Liberal Democrats Voted against their own policy(Mansion Tax)


photo(2)My thoughts on Mansion Tax:

Yesterday members of parliament voted on Mansion Tax proposed by Labour Party. Why am I not surprised that the cockroach party( Liberal Democrats) voted with their coalition partners(Conservatives) against the motion which is very simple they could not afford to a split with their bed partners and cause a massive division in its ranks as the Cockroach chief whip had went around informing them not to vote with Labour.

Although the Mansion Tax was the idea of the cockroach party policy Labour wanted to put them on the spot which played into the Labour party hands which they could turn around to say to the public the cockroach party voted against their own policy which then puts them in a position to say to the cockroach party supporters that they cannot be trusted in 2015.

The interesting part is if the cockroach party went with Labour Party on this one then this would allow the 10p rate come into the backdoor of the mansion tax to help low paid with their income tax.


conservative-liberal-democrat-logo-468965850I can remember when the Labour group in Birmingham West Midlands were in opposition the group put forward a motion on a local issue like wheelie bins the Birmingham coalition voted against it as that would have split the Birmingham Cockroach Party with the Nasty Party(Conservatives Party) that is one example there were other example but I chose to use the wheelie bins

See article below:

MPs have rejected Labour calls for a “mansion tax” on properties worth more than £2m to be introduced before the next general election.

Conservative and Lib Dem MPs joined forces to defeat the move by 63 votes after a Commons debate.

The Lib Dems, who support the principle of such a tax, said Labour were simply trying to exploit coalition differences over the issue in an “infantile” move.

But Labour accused the Lib Dems of “suppressing their principles”.

Labour recently adopted the idea of a mansion tax, first put forward by the Lib Dems in opposition but opposed by the Tories, saying it would pay for the reinstatement of the 10 pence income tax band scrapped by Gordon Brown in 2009.

Labour urged the Lib Dems to back it in a Commons vote, but its motion calling for a mansion tax to be introduced at the earliest opportunity to “fund a tax cut for millions of people on middle and low incomes” was defeated by 304 votes to 241.

A subsequent amendment put forward by David Cameron and Nick Clegg in which the coalition partners put on record their different positions on the issue but stated their agreement on other tax matters and achievements in office was approved by 55 votes.

Lib Dem housing minister Don Foster said this enabled the party’s MPs to “reiterate their support” for the idea without putting the coalition’s future at risk.

Labour, he argued, was “trying to drive a wedge” between the coalition partners in an “infantile” and “cynical” manner. “Both parties know where they stand (on the mansion tax) and the public is also clear,” he said.

Making his party’s case, Shadow Treasury Minister Chris Leslie said the mansion tax would narrow what he said was a growing gap between low and middle income workers and the “top 1%”, who were set to benefit from an income tax cut while others were “squeezed”.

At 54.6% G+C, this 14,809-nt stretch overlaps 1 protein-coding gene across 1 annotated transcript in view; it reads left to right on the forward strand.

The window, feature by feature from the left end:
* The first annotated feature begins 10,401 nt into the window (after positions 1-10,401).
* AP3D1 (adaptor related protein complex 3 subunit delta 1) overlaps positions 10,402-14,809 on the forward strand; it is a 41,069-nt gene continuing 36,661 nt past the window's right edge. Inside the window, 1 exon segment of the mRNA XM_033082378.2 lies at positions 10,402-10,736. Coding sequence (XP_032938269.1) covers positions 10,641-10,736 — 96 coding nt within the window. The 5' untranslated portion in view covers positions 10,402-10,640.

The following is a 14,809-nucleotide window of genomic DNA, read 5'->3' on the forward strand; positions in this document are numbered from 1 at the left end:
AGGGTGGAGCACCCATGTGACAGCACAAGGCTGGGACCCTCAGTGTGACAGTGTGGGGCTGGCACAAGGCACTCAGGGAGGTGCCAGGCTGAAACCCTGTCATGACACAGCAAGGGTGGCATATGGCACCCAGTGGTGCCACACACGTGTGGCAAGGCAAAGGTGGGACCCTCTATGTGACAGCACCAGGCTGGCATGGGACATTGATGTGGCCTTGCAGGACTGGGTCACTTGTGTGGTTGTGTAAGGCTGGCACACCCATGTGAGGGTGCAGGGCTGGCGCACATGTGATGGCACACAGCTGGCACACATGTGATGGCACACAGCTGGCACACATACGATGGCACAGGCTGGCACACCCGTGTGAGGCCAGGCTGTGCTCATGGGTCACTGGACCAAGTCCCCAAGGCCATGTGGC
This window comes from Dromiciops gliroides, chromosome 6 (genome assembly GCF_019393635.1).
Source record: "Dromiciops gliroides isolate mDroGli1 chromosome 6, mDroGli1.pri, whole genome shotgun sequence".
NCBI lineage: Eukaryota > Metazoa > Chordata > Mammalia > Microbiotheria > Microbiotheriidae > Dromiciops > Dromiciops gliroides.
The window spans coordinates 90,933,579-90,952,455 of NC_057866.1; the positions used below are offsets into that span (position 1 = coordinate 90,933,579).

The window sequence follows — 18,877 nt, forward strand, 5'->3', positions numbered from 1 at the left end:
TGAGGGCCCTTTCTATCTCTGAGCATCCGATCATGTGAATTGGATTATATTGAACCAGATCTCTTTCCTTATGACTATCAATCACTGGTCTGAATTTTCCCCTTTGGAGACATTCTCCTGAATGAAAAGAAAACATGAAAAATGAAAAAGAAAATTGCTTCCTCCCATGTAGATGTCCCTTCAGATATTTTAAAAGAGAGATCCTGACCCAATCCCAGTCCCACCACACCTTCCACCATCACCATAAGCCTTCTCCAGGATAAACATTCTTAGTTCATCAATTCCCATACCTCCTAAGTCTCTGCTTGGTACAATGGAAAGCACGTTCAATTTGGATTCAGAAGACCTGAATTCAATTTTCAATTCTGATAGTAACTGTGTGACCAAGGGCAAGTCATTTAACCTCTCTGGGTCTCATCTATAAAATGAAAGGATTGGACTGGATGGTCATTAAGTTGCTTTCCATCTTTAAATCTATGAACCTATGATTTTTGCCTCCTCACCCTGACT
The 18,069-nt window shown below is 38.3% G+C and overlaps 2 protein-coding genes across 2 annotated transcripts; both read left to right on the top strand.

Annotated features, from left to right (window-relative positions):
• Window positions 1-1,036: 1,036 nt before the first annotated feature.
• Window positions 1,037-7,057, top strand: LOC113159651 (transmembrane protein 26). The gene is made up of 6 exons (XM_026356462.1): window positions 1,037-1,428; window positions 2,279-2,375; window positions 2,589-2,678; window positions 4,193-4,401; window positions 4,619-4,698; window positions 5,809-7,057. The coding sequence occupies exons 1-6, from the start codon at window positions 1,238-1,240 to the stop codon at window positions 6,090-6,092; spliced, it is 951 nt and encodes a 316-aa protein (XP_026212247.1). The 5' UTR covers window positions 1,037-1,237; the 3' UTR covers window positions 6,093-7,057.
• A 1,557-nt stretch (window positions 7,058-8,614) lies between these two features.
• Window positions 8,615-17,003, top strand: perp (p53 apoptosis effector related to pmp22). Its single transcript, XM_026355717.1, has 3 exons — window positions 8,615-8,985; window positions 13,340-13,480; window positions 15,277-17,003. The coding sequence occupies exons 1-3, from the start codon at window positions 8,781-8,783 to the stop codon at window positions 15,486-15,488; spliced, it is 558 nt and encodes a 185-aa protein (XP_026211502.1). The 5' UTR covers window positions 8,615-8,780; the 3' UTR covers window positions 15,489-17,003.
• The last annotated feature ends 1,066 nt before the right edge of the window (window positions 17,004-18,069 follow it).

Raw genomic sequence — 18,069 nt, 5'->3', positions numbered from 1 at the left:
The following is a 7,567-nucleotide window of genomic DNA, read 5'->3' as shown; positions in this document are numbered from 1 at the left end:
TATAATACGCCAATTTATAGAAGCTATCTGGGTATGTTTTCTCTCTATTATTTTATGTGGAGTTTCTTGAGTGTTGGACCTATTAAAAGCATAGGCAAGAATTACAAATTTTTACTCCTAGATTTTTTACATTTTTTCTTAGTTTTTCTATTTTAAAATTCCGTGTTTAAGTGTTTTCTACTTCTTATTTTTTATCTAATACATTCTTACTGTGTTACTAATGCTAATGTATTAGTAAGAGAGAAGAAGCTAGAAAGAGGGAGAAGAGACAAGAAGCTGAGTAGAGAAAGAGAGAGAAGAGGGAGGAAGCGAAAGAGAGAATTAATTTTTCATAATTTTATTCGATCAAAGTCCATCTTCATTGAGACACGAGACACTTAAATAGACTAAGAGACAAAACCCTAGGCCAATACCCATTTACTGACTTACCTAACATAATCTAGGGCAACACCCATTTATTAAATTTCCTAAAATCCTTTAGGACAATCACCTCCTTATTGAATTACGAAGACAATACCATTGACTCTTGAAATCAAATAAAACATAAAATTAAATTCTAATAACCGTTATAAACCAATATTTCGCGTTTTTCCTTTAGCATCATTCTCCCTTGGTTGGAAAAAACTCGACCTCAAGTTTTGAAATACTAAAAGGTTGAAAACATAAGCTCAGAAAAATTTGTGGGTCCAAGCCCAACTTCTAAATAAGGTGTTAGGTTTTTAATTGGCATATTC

‘Clinging to power’

Mr Leslie said it would be “astonishing” if the party did not endorse a policy from its 2010 manifesto and suggested it would demonstrate that they were “suppressing their principles in a bid to cling onto power”.

The Lib Dems originally announced the policy at their 2009 party conference but were quickly forced to rethink the threshold for properties that would be covered, raising it from £1m to £2m, amid concerns about the number of people who would be affected.

Chancellor George Osborne and other leading Conservatives have long opposed the idea and it has never become coalition policy. However, it remains Lib Dem policy and retains support among activists and MPs.

The Lib Dems said on Monday they would not be voting with Labour and would instead back an amendment stating that “the part of the coalition led by the deputy prime minister (Nick Clegg)” advocates the idea, while “the part of the coalition led by the prime minister does not”.

The amendment, also backed by Conservative MPs, set out the areas of tax policy that the two parties agree, such as their goal of raising the threshold at which people start to pay income tax to £10,000 by the end of the current Parliament.


According to Labour, there are about 70,000 homes currently worth more than £2m – half of which are second homes. Although the party acknowledges the detail of the policy will have to be worked out, it believes it could raise an estimated £2bn.

Speaking in Tuesday’s debate, Lib Dem MP Stephen Williams said he agreed property wealth in the UK was “woefully under-taxed” but he said Labour were wrong to link the mansion tax to the re-introduction of the 10p tax band, describing it as a “completely ineffective” measure.

Conservative Treasury minister David Gauke said Labour had done “little or nothing” to increase taxes on expensive property transactions while in government but had now “converted” to the idea for “transparently political purposes”.

“It is pathetic, it is insincere and lacks any sense of credibility,” he told MPs.

Labour had not committed to including the policy in its next manifesto, he suggested, and he contrasted the coalition’s move to lift the starting point at which people begin paying tax with Labour’s decision to scrap the 10p tax band.

In last year’s Budget, the coalition raised stamp duty on sales of properties worth more than £2m to 7% and increased the levy on properties bought via a company to 15%. However, the Lib Dems say they want to do more to shift the burden on tax away from work to assets.



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